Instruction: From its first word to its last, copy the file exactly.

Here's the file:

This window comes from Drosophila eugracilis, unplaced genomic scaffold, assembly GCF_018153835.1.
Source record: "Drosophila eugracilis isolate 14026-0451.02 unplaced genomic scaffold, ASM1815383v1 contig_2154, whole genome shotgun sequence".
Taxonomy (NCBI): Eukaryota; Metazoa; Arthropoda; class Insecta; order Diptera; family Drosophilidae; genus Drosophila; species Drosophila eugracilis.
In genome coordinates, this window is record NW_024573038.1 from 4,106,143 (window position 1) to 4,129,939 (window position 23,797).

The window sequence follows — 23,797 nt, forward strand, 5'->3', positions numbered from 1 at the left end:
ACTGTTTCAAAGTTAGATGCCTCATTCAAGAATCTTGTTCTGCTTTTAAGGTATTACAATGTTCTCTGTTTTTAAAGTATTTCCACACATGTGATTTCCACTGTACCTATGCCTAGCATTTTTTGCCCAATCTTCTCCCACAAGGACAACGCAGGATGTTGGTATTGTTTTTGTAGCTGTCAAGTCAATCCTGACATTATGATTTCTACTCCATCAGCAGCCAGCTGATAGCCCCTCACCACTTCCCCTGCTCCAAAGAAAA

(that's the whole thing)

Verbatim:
This window comes from Drosophila eugracilis, unplaced genomic scaffold, assembly GCF_018153835.1.
Source record: "Drosophila eugracilis isolate 14026-0451.02 unplaced genomic scaffold, ASM1815383v1 contig_2154, whole genome shotgun sequence".
Taxonomy (NCBI): Eukaryota; Metazoa; Arthropoda; class Insecta; order Diptera; family Drosophilidae; genus Drosophila; species Drosophila eugracilis.
In genome coordinates, this window is record NW_024573038.1 from 4,106,143 (window position 1) to 4,129,939 (window position 23,797).

The window sequence follows — 23,797 nt, forward strand, 5'->3', positions numbered from 1 at the left end:
ACTGTTTCAAAGTTAGATGCCTCATTCAAGAATCTTGTTCTGCTTTTAAGGTATTACAATGTTCTCTGTTTTTAAAGTATTTCCACACATGTGATTTCCACTGTACCTATGCCTAGCATTTTTTGCCCAATCTTCTCCCACAAGGACAACGCAGGATGTTGGTATTGTTTTTGTAGCTGTCAAGTCAATCCTGACATTATGATTTCTACTCCATCAGCAGCCAGCTGATAGCCCCTCACCACTTCCCCTGCTCCAAAGAAAA